Dogs are strikingly similar to humans as far as emotions are concerned. Like humans, dogs too get depressed when things do not go as they wish. While, we can rationalise our feelings and seek a way out, our dogs are not so lucky…they need our love and care in such difficult times.
“My dog is not active, not eating much, not playing, always tries to be alone in the corner of room, she shows no interest when I call, I guess she must be very sick, doctor please cure her” – this is a type of statement when a sick dog is brought to my clinic. I then examine the dog and may find all his vital signs normal – temperature, pulse rate, blood pressure and ECG – all appear just fine. Then why are these complaints becoming more and more common and why are these dogs withdrawn from their surroundings? That’s the time when I start talking to pet parents to understand the underlying problem. I ask them about their daily routine, their occupation, how their dog was brought home, who takes care of their dogs, when their dogs go outside and who plays with the doggy, etc, etc. Then I get to understand the problem – these dogs are suffering from depression.
It almost always begins like this – “My son/daughter used to take care of our doggie, now that they have shifted to other city for higher studies, there is nobody to take care of our dog. We don’t even take our dog out for nature call as we get it done in our toilet, so our dog stays indoors all the time without any playmate.” So these poor guys, who are social animals, get rightfully depressed.
What causes depression in dogs?
Dogs are social animals but in modern times they are very isolated. They are bred in kennels and their litter gets separated at an early age of 35 to 45 days. These pups live in a house with humans as their companions. Most houses have only one dog in their house, with both parents on job and children to school. In such cases, doggies are forcibly left alone during the day time for 6 to 8 hours. Even in the evening, family members become busy in their work. Children play with dogs in early childhood but later become busy with their studies and other forms of entertainment. Thus, ignorance, isolation and inability to express their feelings take a toll on dog’s life.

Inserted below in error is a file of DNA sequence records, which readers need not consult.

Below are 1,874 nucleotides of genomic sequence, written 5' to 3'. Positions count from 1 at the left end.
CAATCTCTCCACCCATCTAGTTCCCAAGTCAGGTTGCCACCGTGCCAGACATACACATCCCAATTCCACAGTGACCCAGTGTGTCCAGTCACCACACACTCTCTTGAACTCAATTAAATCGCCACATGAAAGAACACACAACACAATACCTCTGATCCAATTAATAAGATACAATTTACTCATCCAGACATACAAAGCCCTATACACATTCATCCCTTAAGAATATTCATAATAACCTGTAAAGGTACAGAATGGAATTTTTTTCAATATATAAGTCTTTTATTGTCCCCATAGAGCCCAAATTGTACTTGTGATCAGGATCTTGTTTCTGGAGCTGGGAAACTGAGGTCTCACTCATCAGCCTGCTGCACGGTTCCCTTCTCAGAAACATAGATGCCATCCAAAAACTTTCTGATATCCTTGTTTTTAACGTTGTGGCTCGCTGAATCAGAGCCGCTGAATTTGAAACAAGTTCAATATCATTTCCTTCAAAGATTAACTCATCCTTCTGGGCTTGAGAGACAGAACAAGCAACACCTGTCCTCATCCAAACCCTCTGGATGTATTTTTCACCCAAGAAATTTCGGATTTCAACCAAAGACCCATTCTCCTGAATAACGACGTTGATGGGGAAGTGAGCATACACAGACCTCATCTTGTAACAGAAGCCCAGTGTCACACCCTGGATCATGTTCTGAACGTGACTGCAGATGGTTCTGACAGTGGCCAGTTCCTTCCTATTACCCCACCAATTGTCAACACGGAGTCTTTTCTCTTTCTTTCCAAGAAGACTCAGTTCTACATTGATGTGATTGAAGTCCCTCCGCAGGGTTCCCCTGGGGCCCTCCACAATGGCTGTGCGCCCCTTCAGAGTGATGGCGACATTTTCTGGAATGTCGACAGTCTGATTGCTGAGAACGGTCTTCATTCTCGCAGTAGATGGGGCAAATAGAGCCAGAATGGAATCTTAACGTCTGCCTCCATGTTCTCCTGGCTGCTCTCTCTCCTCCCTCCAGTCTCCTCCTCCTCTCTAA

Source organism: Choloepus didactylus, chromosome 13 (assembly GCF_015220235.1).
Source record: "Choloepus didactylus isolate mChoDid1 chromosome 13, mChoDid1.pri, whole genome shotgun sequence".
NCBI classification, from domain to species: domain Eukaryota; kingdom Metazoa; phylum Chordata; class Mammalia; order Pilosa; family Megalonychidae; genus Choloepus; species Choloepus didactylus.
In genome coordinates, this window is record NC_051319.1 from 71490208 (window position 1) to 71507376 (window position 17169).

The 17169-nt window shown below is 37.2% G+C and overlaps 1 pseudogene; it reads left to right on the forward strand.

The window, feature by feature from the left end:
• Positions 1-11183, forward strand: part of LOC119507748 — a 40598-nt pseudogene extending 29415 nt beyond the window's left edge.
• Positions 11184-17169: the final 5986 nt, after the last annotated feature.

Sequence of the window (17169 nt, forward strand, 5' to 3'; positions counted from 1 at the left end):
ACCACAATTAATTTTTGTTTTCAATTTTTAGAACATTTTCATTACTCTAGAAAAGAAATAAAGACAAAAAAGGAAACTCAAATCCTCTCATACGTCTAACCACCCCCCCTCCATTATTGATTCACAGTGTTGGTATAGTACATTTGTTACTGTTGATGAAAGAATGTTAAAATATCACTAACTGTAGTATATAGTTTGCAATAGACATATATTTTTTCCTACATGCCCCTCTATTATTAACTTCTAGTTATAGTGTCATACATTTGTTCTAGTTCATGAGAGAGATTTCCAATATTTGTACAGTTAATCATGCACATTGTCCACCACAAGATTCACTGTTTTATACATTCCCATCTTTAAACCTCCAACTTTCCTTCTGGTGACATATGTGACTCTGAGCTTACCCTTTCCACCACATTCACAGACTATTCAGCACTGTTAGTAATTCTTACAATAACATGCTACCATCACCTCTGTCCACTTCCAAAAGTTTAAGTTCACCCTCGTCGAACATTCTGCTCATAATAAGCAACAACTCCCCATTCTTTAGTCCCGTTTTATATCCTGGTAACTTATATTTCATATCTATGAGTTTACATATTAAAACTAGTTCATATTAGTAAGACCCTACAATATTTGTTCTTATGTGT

Depression signs to look out for?
These signs are very similar to humans suffering from depression:
Appetite change: Some dogs, when depressed, may want to eat more and become obese. This is very common in Labradors living in apartments. They are retriever dogs and due to lack of exercise and boredom, they resort to eat more and become obese and lazy. On the other hand, there are some dogs who lose interest in food and eat less than before and become thinner.
Sleeping all day: This is a very common symptom. You may be around him and want to play with him but he shows no interest and sleeps all the time.
Lack of interest: Your dog may show lack of interest in normal activities which he used to like earlier, such as going out for a walk, playing with ball, etc.
Paw licking or chewing: Dogs chew their paw when left alone out of boredom and they make it a severe wound. This habit evolves into OCD or obsessive compulsive disorder. Even after repeated dressing and innumerable visit to vet clinic and application of anti allergic medicines, etc, the wound in foot pad or between the toes don’t go away because problem lies elsewhere.
Hiding: It is very common to find depressed dogs hiding deep under the bed where your hands can’t reach to fetch him. He wants to stay there so that nobody can disturb him.
All the above signs happen to be there in many medical conditions as well, so it’s better to take your dog to vet for thorough examination before you can declare him “depressed”.
(Dr Suranjan Sarkar runs Pluto Pet Clinic in Ranchi.)